Each shooting adds fuel to the debate over the rights of Americans to own firearms. We all agree that these tragedies are horrific and rightly condemn them. And at that point, the agreement ends as groups square off to battle each other as well as the interpretation of the Second Amendment.
There is no need to rehearse all the arguments here. We've heard them to the point of almost nausea. To say there is no agreement as to how to prevent such tragedies is to put things mildly.
Leaders of major corporations are eager to enter political debates, even if these issues have nothing directly to do with their firms. The gun-rights debate is no different. And in that regard, Citibank has issued a policy delineating the requirements for doing business with the mega-bank.
For too many years, in too many places, our country has seen acts of gun violence that have resulted in heartbreaking losses. We are all too familiar with them and there is no need to recount them here.
Over the same amount of time, we have waited for our grief to turn into action and see our nation adopt common-sense measures that would help prevent firearms from getting into the wrong hands. That action has sadly never come and as the weeks pass after the most recent mass shooting, it appears we are stuck in the same cycle of tragedy and inaction.
As a society, we all know that something needs to change. And as a company, we feel we must do our part.
There's the intro. Here's the new policy:
Under this new policy, we will require new retail sector clients or partners to adhere to these best practices: (1) they don’t sell firearms to someone who hasn’t passed a background check, (2) they restrict the sale of firearms for individuals under 21 years of age, and (3) they don’t sell bump stocks or high-capacity magazines. This policy will apply across the firm, including to small business, commercial and institutional clients, as well as credit card partners, whether co-brand or private label. It doesn't impact the ability of consumers to use their Citi cards at merchants of their choice.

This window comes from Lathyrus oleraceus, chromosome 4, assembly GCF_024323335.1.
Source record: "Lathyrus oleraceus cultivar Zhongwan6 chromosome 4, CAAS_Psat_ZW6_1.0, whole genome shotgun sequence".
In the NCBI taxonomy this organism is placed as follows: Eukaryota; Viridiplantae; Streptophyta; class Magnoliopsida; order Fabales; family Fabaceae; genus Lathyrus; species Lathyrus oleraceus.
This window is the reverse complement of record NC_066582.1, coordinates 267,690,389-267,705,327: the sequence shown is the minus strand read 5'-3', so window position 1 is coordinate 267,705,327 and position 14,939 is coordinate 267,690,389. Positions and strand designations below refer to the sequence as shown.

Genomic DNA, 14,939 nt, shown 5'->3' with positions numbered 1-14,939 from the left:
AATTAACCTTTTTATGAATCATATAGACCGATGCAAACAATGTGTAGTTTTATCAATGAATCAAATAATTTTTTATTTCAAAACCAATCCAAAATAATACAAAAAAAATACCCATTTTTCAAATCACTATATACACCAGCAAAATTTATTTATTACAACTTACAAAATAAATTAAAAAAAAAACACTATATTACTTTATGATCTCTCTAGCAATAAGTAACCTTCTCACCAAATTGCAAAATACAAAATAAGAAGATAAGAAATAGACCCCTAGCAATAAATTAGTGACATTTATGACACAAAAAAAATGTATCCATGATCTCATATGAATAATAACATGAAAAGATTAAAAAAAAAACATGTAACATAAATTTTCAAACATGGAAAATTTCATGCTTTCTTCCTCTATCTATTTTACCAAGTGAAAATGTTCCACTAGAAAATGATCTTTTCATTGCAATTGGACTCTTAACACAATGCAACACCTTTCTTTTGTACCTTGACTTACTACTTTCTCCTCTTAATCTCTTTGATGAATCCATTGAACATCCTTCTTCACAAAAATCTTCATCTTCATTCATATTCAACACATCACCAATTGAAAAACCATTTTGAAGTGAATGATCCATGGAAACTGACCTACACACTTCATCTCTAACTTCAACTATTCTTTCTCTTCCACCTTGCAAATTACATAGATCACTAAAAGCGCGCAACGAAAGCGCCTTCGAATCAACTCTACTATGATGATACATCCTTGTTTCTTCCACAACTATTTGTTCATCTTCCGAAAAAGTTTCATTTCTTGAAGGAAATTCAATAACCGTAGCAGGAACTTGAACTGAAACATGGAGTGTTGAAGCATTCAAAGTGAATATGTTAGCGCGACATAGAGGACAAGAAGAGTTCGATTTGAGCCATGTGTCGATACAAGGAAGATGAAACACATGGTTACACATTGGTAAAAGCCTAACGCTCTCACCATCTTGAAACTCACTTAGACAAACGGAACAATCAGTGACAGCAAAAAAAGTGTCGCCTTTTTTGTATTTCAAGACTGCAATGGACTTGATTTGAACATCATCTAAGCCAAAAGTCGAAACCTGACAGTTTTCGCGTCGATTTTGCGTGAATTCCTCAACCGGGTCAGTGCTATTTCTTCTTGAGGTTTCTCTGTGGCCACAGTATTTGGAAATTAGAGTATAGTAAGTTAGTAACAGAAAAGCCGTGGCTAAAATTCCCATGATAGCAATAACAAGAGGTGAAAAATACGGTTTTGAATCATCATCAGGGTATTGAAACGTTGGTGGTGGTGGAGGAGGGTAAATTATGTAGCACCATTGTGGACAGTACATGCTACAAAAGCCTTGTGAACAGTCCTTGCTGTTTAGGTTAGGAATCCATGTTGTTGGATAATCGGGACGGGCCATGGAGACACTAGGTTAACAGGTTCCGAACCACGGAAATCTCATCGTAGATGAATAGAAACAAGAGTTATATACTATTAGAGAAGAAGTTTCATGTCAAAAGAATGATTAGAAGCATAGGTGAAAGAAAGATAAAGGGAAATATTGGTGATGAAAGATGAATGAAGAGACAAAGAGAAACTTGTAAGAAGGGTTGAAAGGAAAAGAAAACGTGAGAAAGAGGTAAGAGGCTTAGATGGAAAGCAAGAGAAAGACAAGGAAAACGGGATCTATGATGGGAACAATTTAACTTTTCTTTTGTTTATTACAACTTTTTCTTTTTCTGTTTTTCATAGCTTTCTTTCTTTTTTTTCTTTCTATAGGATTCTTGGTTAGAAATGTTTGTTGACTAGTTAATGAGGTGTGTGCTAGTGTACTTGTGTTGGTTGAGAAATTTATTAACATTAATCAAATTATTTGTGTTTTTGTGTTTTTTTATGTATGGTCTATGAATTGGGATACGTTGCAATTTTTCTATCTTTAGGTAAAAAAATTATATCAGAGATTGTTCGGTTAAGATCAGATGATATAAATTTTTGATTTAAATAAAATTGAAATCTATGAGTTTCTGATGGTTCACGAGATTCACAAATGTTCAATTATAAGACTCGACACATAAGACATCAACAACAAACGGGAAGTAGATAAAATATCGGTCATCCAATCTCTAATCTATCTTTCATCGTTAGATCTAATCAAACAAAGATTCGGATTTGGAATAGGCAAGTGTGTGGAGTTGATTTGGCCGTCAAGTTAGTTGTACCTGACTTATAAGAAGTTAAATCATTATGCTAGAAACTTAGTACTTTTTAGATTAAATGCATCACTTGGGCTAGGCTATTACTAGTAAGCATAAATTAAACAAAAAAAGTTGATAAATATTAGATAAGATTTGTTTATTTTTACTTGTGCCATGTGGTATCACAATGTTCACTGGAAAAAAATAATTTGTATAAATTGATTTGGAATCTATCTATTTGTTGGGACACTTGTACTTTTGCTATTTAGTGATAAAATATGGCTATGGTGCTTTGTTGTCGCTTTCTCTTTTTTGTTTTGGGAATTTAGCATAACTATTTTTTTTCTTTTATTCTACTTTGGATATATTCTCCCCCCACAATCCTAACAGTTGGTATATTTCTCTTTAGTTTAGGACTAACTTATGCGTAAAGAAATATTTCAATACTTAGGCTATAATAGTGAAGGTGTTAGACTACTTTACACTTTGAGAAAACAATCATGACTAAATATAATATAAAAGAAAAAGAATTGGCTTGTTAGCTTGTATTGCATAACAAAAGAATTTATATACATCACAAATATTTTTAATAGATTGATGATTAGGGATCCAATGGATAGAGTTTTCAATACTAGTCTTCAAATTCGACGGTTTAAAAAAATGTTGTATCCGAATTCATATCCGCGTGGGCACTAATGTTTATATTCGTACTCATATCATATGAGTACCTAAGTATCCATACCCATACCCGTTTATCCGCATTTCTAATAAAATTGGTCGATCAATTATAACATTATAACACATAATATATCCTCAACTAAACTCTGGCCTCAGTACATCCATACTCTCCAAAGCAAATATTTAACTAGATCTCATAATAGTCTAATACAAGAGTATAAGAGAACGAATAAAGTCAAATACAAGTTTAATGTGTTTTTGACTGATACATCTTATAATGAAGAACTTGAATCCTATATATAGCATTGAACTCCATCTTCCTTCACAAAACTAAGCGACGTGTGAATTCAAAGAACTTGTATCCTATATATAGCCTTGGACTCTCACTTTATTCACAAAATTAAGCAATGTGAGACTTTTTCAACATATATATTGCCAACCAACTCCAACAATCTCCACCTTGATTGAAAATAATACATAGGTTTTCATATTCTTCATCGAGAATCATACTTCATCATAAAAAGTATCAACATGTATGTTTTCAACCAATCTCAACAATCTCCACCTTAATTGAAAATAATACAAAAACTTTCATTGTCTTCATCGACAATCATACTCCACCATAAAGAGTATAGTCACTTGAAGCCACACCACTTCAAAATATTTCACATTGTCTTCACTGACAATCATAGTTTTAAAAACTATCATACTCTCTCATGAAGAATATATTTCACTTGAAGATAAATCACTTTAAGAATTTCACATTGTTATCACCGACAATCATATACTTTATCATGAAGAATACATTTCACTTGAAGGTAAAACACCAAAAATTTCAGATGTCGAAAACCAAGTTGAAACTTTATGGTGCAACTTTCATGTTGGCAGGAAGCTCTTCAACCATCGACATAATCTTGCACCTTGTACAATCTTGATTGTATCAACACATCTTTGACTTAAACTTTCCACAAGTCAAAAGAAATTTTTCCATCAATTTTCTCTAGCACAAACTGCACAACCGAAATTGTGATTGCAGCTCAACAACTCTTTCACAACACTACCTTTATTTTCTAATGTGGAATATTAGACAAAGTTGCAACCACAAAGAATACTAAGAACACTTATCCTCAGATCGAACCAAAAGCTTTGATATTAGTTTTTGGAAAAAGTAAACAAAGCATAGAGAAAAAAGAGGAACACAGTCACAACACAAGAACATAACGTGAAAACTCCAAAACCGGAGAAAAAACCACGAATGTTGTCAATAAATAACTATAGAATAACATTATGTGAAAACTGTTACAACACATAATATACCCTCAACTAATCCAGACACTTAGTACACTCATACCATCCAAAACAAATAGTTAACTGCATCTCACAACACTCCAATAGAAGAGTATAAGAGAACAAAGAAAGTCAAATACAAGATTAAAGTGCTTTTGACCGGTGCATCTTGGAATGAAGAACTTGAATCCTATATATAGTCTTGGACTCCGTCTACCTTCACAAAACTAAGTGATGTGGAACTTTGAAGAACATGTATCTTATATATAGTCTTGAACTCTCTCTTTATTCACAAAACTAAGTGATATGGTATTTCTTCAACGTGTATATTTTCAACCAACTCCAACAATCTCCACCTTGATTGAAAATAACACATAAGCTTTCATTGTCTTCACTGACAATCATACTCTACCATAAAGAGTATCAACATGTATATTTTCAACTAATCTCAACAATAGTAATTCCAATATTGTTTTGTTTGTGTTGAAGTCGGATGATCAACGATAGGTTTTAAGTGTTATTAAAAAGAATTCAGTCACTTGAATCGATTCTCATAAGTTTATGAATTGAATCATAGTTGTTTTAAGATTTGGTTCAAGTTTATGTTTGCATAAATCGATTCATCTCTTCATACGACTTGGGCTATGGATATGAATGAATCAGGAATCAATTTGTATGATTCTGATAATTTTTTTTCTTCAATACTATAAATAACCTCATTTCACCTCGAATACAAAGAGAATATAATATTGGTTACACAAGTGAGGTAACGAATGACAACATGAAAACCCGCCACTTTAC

We know our clients also care about these issues and we have begun to engage with them in the hope that they will adopt these best practices over the coming months. If they opt not to, we will respect their decision and work with them to transition their business away from Citi.
We have few relationships with companies that manufacture firearms. For those that do, we will be initiating due diligence conversations on the subject to better understand what products they make, what markets and retailers they sell to and what sales practices those retailers follow to ensure adherence to the best practices outlined above. This same due diligence screening will apply to potential clients going forward.
What Citi is engaging in here is a “soft” attack on American's rights as protected under the Second Amendment. The likelihood that it will save any lives is vanishingly remote. But, of course, that's not the purpose of this policy.
Issuing such a policy is well within the right of Citi to do so. And it is well within the rights of Americans to transact business through Citi or not as they see fit.